The quest for absolute abundance: the use of internal standards for DNA-based microbial and community ecology

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Authors

Joshua Harrison, W. John Calder, Bryan N. Shuman, C. Alex Buerkle

Abstract

To characterize microbiomes and other ecological assemblages, ecologists routinely sequence and compare loci that differ among focal taxa. Counts of these sequences convey information regarding the occurrence and relative abundances of taxa, but provide no direct measure of their absolute abundances, due to the technical limitations of the sequencing process. The relative abundances in compositional data are inherently constrained and difficult to interpret. The incorporation of internal standards (ISDs; colloquially referred to as ``spike-ins) into DNA pools can ameliorate the problems posed by relative abundance data and allow absolute abundances to be approximated. Unfortunately, many laboratory and sampling biases cause ISDs to underperform or fail. Here, we discuss how careful deployment of ISDs can avoid these complications and be an integral component of well-designed studies seeking to characterize ecological assemblages via sequencing of DNA.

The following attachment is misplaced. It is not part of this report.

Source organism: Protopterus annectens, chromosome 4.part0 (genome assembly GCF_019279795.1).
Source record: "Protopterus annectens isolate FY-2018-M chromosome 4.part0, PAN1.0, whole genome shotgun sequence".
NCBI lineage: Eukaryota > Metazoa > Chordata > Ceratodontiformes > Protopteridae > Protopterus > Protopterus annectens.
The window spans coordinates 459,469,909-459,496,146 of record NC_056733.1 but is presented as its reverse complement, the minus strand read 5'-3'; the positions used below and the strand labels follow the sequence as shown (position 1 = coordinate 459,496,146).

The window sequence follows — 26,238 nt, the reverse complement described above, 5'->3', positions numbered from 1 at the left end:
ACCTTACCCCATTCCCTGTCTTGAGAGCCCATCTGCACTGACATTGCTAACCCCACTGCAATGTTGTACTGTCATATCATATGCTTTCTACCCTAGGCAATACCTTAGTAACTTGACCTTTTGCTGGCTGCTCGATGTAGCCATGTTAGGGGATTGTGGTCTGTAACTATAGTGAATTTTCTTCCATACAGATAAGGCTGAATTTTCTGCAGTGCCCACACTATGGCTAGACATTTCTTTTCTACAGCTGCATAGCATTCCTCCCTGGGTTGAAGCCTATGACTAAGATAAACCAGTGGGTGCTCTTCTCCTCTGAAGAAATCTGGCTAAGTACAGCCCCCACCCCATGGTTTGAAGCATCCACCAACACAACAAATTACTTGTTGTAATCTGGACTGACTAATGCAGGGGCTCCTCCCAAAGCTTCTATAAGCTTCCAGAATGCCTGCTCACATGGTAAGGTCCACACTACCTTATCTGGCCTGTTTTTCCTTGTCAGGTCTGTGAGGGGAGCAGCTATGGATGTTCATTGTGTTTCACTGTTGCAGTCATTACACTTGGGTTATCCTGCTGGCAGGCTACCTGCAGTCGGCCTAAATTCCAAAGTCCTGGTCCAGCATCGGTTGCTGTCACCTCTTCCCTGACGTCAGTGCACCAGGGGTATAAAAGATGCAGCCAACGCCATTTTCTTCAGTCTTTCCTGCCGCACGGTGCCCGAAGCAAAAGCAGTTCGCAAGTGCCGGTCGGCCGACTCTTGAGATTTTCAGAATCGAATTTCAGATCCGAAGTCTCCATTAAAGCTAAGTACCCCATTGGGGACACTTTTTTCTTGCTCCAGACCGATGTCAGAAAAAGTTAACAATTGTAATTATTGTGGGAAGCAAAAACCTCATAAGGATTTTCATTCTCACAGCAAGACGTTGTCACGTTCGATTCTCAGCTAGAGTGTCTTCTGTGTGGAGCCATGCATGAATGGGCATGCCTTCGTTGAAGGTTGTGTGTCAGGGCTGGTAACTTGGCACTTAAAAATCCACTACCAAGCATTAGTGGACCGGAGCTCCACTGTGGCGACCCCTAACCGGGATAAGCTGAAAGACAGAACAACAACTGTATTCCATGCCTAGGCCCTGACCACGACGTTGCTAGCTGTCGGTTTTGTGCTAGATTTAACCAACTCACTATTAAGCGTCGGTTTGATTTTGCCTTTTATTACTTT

DOI

https://doi.org/10.32942/osf.io/q7gy6

Subjects

Environmental Microbiology and Microbial Ecology Life Sciences, Life Sciences, Microbiology

Keywords

DNA barcoding, internal standard, metabarcoding, metagenomics, Microbiome, spike-in

Dates

Published: 2020-03-26 20:46

Last Updated: 2020-07-31 23:54

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License

CC-By Attribution-ShareAlike 4.0 International

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